The British Food Ministry published hundreds of Food Facts leaflets over the course of World War II, and a number of them have featured in previous posts here. Leaflet number 130 was published in The Times on New Year’s Day in 1943, and it summarised some of the plans and suggestions for the year ahead.
The leaflet featured a ‘Poet’s Corner’ which began with an amusing cautionary tale about wasting food, and continued with two more rhymes on the same theme.
Aunty Threw Her Rinds Away,
To the lock-up she was taken.
There she is and there she’ll stay
Till she learns to save her bacon.
When in winter Nature limits what the cows hold
Your trusty grocer helps you out with ‘Household.’
Don’t waste fuel
On a vegetabuel;
It’s more to your credit
To shred it.
1943 IN THE KITCHEN.
1. See that each one of the family has his own full rations, and remember this includes Dried Egg and Household Milk. Make the most of your cheese ration.
2. Eat at least 1 lb. of potatoes every day. Don’t peel them. Cook them in your skins. They are better for you and tastier too.
3. Eat plenty of green vegetables and salads, and when you cant get greens eat root vegetables, especially swedes and carrots.
4. Cook your vegetables the modern way. Use very little boiling water. Shred or slice your vegetables first. Cook very quickly with the lid on. Eat as soon as cooked.
1943 IN THE SHOPS.
5. Do your shopping in as few bits as possible. It will save the shopkeeper’s time and paper. Try and buy a week’s supply of goods at one time. This isn’t easy for you, but your shopkeeper, who is very short-handed, will be very grateful.
6. Take paper or piece of cloth to wrap your shopping in. Especially save paper at the butcher’s whenever possible.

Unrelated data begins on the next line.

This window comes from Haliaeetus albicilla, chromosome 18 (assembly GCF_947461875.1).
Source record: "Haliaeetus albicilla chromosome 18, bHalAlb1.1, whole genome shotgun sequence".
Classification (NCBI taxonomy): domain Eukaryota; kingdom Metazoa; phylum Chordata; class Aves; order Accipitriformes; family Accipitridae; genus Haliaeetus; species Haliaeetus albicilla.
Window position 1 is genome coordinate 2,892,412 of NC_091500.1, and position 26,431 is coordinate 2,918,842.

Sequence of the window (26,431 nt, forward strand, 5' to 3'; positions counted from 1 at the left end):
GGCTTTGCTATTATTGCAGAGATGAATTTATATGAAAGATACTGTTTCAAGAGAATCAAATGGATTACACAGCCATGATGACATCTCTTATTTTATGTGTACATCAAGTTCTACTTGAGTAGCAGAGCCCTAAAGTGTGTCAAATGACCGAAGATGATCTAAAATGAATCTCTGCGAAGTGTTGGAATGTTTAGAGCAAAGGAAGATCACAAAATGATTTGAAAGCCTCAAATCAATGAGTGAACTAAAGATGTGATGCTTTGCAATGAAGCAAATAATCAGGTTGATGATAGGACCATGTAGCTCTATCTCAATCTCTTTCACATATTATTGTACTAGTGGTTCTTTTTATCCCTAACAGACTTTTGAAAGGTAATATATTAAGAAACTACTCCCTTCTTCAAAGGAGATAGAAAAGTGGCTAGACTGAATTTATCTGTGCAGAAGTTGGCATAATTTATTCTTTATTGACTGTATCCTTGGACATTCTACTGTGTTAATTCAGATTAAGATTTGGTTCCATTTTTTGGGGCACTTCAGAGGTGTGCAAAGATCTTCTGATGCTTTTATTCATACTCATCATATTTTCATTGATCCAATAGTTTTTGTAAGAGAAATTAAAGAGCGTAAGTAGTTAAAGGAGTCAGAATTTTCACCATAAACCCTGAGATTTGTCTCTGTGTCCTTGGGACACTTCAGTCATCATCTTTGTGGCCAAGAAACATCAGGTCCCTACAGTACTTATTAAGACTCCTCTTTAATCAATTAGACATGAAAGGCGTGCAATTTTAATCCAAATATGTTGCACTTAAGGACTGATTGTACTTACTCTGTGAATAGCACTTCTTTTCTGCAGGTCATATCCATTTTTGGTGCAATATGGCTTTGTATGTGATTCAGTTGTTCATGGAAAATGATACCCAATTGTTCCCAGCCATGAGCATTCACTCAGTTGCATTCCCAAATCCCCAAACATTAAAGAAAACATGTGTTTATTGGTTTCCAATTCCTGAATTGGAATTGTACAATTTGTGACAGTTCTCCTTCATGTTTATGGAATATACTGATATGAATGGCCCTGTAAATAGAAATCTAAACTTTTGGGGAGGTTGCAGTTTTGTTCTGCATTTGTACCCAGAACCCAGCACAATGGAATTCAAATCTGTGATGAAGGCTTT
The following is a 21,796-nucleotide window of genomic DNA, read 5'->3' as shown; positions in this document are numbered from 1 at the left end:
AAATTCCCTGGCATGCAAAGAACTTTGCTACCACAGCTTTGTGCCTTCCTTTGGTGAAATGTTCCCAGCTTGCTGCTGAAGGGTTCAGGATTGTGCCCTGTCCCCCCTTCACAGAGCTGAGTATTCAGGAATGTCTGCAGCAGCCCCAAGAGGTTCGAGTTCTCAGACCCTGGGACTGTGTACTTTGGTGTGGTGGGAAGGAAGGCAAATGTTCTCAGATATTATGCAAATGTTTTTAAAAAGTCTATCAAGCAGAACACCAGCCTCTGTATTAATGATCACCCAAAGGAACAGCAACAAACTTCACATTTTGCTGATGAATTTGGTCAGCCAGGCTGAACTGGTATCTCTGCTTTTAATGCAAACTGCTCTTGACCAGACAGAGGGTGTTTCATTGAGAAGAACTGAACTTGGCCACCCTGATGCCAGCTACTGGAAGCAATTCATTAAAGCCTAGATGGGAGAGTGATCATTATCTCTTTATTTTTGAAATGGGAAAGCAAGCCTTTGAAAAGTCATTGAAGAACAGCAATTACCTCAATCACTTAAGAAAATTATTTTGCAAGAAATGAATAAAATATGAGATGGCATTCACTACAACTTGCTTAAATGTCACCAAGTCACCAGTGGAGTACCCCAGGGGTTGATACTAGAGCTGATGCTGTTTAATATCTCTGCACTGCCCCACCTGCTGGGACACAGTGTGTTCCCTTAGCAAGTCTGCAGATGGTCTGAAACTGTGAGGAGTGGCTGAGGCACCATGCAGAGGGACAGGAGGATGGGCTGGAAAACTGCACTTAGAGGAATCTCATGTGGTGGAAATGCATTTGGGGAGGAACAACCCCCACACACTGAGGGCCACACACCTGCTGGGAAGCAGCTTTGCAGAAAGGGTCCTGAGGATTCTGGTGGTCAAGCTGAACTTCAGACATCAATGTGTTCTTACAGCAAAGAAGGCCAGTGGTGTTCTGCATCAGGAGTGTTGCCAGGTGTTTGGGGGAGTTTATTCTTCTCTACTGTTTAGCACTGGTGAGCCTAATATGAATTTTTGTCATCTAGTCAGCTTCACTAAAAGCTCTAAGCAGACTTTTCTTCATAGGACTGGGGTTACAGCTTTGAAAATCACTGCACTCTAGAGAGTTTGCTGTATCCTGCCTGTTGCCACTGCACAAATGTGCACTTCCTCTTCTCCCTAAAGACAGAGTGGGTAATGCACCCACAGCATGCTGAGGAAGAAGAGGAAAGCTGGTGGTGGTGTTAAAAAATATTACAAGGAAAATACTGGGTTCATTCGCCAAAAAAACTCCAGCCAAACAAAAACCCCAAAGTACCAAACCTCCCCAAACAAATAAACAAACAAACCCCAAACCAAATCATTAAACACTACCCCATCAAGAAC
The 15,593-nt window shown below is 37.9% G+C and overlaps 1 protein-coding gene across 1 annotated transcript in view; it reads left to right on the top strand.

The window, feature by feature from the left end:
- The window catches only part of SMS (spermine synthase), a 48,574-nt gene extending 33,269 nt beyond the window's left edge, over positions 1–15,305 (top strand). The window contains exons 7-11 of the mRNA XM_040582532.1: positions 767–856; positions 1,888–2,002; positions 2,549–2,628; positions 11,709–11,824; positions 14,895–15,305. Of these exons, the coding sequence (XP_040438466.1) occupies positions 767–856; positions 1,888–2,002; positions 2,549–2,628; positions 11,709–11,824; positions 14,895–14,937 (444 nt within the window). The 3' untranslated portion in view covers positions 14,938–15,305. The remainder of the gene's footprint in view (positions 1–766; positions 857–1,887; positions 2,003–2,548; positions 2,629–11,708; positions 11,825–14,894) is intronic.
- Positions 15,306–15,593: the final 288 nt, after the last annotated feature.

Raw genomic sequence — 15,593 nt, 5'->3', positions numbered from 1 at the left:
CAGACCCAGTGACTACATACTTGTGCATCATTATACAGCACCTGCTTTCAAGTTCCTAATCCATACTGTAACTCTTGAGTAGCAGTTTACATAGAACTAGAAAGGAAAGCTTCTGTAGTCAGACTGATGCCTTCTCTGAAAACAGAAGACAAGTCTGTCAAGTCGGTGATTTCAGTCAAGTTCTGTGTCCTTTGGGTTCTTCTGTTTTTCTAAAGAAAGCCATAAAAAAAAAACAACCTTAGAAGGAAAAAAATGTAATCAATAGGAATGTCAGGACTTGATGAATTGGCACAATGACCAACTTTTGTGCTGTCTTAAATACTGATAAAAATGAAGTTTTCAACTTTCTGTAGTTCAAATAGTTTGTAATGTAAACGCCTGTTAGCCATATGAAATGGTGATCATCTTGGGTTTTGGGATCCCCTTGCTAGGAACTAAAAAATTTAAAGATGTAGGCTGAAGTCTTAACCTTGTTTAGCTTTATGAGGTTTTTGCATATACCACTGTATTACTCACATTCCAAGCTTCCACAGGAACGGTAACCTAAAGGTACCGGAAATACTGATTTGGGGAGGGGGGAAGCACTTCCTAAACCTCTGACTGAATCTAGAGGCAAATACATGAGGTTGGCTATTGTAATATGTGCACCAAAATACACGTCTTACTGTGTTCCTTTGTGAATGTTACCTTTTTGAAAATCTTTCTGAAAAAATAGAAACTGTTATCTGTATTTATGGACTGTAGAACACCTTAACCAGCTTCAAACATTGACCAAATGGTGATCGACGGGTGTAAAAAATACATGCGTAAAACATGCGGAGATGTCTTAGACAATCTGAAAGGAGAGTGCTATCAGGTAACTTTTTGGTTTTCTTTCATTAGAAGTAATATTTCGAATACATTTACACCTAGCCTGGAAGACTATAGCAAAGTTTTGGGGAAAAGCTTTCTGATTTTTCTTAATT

7. Always return milk bottles well rinsed and don’t forget to save the milk bottle caps for the milkman.
1943 IN THE LARDER.
8. Don’t throw away a scrap of food. Bits of leftover fish or vegetables make splendid sandwich fillings. Odds and ends of bread can be used in puddings. Use cheese rind for flavouring sauces. Shred the outside leaves of cabbages and use them in soups and stews.
9. Don’t hoard your Dried Egg. It is meant to be used now. Keep it in a cool dry place.
10. Dont forget to ask for your Household Milk at the grocers. And read the instructions on the tin before you use it.
The recipe for the day is from another Food Facts leaflet, No. 118, in October 1942.
Cooking time: 1 ½ hours.
Ingredients: 1 rasher bacon, ½ steak or ¼ lb. cold meat, liver, or kidney if possible, 2 carrots, 2 oz. oatmeal, ¼ lb. mashed potato, 1 teaspoonful Worcester sauce, 1 tablespoonful vegetable stock, 1 reconstituted dried egg, salt and pepper.
Quantity: Four helpings.
Method: Mince meat, bacon, carrots. Mix in mashed potato, egg, oatmeal, Worcester sauce, salt, pepper, and stock to form a stiff mixture. Put mixture into well-greased basin. Cover, steam for 1 ½ hours. 15 mins. Before serving put green vegetable in same saucepan. Serve with the loaf. This can be served cold with salad. If you have a steamer, cook a pudding over the saucepan.